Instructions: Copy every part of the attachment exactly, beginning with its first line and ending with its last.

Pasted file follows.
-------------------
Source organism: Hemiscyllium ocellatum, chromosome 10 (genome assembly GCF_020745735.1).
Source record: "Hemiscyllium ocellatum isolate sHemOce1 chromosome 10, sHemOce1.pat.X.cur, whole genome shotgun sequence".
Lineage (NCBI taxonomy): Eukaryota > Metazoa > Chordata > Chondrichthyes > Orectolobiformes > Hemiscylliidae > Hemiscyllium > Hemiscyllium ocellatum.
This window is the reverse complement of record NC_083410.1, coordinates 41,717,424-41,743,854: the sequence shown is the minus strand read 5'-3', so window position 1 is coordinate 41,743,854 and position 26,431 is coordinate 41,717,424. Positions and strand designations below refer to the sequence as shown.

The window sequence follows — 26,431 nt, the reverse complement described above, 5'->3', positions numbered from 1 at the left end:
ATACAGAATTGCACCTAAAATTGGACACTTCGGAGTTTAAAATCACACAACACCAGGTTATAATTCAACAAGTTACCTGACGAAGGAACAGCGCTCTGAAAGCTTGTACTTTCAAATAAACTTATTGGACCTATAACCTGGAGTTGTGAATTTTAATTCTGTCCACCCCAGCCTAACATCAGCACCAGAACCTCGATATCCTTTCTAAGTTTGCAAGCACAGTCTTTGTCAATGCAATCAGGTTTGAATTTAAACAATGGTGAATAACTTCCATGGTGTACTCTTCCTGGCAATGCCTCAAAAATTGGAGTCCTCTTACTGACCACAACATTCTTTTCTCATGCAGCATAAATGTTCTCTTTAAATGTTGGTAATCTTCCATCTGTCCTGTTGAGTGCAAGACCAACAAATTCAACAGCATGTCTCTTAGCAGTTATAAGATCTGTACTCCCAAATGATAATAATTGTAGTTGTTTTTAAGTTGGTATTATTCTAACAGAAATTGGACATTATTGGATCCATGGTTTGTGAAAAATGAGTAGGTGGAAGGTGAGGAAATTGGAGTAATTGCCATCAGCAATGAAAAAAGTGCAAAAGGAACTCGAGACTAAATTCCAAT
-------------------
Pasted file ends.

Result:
Source organism: Hemiscyllium ocellatum, chromosome 10 (genome assembly GCF_020745735.1).
Source record: "Hemiscyllium ocellatum isolate sHemOce1 chromosome 10, sHemOce1.pat.X.cur, whole genome shotgun sequence".
Lineage (NCBI taxonomy): Eukaryota > Metazoa > Chordata > Chondrichthyes > Orectolobiformes > Hemiscylliidae > Hemiscyllium > Hemiscyllium ocellatum.
This window is the reverse complement of record NC_083410.1, coordinates 41,717,424-41,743,854: the sequence shown is the minus strand read 5'-3', so window position 1 is coordinate 41,743,854 and position 26,431 is coordinate 41,717,424. Positions and strand designations below refer to the sequence as shown.

The window sequence follows — 26,431 nt, the reverse complement described above, 5'->3', positions numbered from 1 at the left end:
ATACAGAATTGCACCTAAAATTGGACACTTCGGAGTTTAAAATCACACAACACCAGGTTATAATTCAACAAGTTACCTGACGAAGGAACAGCGCTCTGAAAGCTTGTACTTTCAAATAAACTTATTGGACCTATAACCTGGAGTTGTGAATTTTAATTCTGTCCACCCCAGCCTAACATCAGCACCAGAACCTCGATATCCTTTCTAAGTTTGCAAGCACAGTCTTTGTCAATGCAATCAGGTTTGAATTTAAACAATGGTGAATAACTTCCATGGTGTACTCTTCCTGGCAATGCCTCAAAAATTGGAGTCCTCTTACTGACCACAACATTCTTTTCTCATGCAGCATAAATGTTCTCTTTAAATGTTGGTAATCTTCCATCTGTCCTGTTGAGTGCAAGACCAACAAATTCAACAGCATGTCTCTTAGCAGTTATAAGATCTGTACTCCCAAATGATAATAATTGTAGTTGTTTTTAAGTTGGTATTATTCTAACAGAAATTGGACATTATTGGATCCATGGTTTGTGAAAAATGAGTAGGTGGAAGGTGAGGAAATTGGAGTAATTGCCATCAGCAATGAAAAAAGTGCAAAAGGAACTCGAGACTAAATTCCAAT